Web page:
The three Mou Tham men labored for four years. Brother Mou Tham alone returned home only once during that time, for the marriage of a daughter.
After four years, Brother Mou Tham and his sons had saved enough money to take the family to the New Zealand Temple. All who were members went except for one daughter who was expecting a baby. They were sealed for time and eternity, an indescribable and joyful experience.
Brother Mou Tham returned from the temple directly to New Caledonia, where he worked for two more years to pay for the passage of the one daughter who had not been at the temple with them—a married daughter and her child and husband.
In their later years Brother and Sister Mou Tham desired to serve in the temple. By that time the Papeete Tahiti Temple had been constructed and dedicated, and they served four missions there.3
My brothers and sisters, temples are more than stone and mortar. They are filled with faith and fasting. They are built of trials and testimonies. They are sanctified by sacrifice and service.
The first temple to be built in this dispensation was the temple at Kirtland, Ohio. The Saints at the time were impoverished, and yet the Lord had commanded that a temple be built, so build it they did. Wrote Elder Heber C. Kimball of the experience, “The Lord only knows the scenes of poverty, tribulation and distress which we passed through to accomplish it.”4 And then, after all that had been painstakingly completed, the Saints were forced to leave Ohio and their beloved temple. They eventually found refuge—although it would be temporary—on the banks of the Mississippi River in the state of Illinois. They named their settlement Nauvoo, and willing to give their all once again and with their faith intact, they erected another temple to their God. Persecutions raged, however, and with the Nauvoo Temple barely completed, they were driven from their homes once again, seeking refuge in a desert.
The struggle and the sacrifice began once again as they labored for 40 years to erect the Salt Lake Temple, which stands majestically on the block just south of those of us who are here today in the Conference Center.
Some degree of sacrifice has ever been associated with temple building and with temple attendance. Countless are those who have labored and struggled in order to obtain for themselves and for their families the blessings which are found in the temples of God.
Why are so many willing to give so much in order to receive the blessings of the temple? Those who understand the eternal blessings which come from the temple know that no sacrifice is too great, no price too heavy, no struggle too difficult in order to receive those blessings. There are never too many miles to travel, too many obstacles to overcome, or too much discomfort to endure. They understand that the saving ordinances received in the temple that permit us to someday return to our Heavenly Father in an eternal family relationship and to be endowed with blessings and power from on high are worth every sacrifice and every effort.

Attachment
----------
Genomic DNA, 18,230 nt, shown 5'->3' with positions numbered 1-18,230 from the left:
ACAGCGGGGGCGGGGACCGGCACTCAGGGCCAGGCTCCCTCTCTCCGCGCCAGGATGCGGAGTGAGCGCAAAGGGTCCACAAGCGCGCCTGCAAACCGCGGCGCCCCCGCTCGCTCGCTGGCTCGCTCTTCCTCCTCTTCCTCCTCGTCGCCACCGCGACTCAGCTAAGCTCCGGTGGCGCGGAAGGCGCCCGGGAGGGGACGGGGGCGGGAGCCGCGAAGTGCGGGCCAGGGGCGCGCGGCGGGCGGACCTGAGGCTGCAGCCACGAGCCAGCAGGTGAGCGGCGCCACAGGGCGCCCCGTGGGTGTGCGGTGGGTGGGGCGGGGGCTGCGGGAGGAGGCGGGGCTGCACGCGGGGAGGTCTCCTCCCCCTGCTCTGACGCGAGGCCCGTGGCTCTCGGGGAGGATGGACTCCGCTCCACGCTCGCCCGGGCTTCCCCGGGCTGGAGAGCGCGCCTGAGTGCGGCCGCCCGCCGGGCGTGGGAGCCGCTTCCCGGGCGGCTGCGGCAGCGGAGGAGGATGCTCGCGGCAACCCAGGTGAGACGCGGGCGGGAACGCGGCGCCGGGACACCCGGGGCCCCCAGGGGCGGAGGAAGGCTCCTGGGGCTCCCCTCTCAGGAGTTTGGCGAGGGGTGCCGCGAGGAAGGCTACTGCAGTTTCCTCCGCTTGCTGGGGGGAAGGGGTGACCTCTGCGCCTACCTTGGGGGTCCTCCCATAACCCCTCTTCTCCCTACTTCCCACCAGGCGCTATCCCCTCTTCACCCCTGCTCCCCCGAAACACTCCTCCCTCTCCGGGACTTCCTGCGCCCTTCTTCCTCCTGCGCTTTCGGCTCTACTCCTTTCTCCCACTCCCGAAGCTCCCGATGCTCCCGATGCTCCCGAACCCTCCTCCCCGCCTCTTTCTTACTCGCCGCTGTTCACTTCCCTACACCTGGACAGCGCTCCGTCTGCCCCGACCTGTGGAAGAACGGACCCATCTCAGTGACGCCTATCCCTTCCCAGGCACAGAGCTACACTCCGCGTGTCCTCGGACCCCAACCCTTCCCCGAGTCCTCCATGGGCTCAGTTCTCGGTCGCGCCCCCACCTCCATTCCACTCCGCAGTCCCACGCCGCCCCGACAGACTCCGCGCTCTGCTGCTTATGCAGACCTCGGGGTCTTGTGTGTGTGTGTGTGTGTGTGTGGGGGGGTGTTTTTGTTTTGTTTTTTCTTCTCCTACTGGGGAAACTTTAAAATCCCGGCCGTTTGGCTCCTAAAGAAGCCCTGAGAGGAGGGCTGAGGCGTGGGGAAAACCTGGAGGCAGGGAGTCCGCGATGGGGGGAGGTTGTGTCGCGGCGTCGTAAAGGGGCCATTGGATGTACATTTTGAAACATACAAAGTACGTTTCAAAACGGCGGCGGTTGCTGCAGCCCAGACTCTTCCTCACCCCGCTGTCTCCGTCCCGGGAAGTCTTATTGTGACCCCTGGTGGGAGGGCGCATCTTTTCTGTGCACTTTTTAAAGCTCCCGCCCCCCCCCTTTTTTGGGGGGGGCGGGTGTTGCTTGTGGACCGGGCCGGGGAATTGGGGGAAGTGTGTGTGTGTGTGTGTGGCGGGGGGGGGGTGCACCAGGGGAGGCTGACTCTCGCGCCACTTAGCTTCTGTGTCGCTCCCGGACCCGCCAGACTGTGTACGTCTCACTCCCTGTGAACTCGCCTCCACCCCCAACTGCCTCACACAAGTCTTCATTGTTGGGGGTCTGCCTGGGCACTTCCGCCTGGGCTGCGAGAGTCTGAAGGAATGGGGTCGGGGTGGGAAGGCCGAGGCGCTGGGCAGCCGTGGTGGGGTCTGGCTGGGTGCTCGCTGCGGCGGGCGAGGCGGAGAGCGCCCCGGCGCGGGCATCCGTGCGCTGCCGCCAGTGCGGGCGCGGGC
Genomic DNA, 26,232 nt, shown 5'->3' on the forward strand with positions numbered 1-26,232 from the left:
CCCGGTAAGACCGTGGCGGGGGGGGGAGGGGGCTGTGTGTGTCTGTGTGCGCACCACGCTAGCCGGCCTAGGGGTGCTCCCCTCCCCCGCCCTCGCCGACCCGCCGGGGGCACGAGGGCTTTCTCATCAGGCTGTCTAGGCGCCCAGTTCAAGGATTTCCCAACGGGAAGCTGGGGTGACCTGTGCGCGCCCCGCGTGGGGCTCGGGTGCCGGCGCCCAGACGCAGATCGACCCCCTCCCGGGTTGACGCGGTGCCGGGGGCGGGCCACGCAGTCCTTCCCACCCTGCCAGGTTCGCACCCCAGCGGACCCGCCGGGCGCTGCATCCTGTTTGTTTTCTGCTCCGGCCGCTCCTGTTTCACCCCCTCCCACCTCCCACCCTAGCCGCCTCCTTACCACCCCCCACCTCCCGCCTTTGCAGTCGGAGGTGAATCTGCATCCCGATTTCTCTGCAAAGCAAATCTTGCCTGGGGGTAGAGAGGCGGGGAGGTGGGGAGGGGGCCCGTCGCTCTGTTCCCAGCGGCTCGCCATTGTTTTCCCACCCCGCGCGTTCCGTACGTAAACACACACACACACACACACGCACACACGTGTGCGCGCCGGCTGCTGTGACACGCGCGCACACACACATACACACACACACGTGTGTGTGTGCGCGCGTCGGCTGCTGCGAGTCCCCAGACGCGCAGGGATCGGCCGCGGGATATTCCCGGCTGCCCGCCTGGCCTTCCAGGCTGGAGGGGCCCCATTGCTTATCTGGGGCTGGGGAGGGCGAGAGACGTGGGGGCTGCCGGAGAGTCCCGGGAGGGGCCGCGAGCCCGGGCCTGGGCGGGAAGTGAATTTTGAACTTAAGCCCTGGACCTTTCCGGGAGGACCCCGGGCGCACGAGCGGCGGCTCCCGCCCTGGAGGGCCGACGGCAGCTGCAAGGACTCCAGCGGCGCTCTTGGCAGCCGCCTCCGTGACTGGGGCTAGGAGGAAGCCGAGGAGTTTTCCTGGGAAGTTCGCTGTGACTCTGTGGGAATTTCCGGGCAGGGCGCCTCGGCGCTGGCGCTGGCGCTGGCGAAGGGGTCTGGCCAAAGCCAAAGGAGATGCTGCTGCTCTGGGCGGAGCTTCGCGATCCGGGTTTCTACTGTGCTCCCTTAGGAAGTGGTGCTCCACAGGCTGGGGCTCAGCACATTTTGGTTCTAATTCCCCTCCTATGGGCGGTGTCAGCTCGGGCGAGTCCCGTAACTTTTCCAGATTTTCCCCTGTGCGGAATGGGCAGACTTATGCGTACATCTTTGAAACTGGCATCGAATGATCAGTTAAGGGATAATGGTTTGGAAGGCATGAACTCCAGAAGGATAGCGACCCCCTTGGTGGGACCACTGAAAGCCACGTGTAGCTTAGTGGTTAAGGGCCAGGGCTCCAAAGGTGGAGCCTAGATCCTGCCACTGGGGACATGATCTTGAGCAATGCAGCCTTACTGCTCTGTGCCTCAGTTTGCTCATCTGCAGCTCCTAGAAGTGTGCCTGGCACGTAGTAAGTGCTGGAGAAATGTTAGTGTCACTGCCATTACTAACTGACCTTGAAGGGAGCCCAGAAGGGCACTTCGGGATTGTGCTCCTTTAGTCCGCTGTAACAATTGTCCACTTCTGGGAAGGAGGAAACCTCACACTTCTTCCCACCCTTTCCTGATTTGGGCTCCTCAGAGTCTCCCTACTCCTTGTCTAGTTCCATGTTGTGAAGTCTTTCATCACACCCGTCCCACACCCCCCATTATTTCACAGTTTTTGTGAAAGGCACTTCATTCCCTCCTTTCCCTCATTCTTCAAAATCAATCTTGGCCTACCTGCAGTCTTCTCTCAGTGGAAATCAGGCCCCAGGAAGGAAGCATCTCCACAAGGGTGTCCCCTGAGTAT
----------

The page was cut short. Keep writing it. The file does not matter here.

Today most of us do not have to suffer great hardships in order to attend the temple. Eighty-five percent of the membership of the Church now live within 200 miles (320 km) of a temple, and for a great many of us, that distance is much shorter.
If you have been to the temple for yourselves and if you live within relatively close proximity to a temple, your sacrifice could be setting aside the time in your busy lives to visit the temple regularly. There is much to be done in our temples in behalf of those who wait beyond the veil. As we do the work for them, we will know that we have accomplished what they cannot do for themselves. President Joseph F. Smith, in a mighty declaration, stated, “Through our efforts in their behalf their chains of bondage will fall from them, and the darkness surrounding them will clear away, that light may shine upon them and they shall hear in the spirit world of the work that has been done for them by their children here, and will rejoice with you in your performance of these duties.”5 My brothers and sisters, the work is ours to do.
In my own family, some of our most sacred and treasured experiences have occurred when we have joined together in the temple to perform sealing ordinances for our deceased ancestors.
If you have not yet been to the temple or if you have been but currently do not qualify for a recommend, there is no more important goal for you to work toward than being worthy to go to the temple. Your sacrifice may be bringing your life into compliance with what is required to receive a recommend, perhaps by forsaking long-held habits which disqualify you. It may be having the faith and the discipline to pay your tithing. Whatever it is, qualify to enter the temple of God. Secure a temple recommend and regard it as a precious possession, for such it is.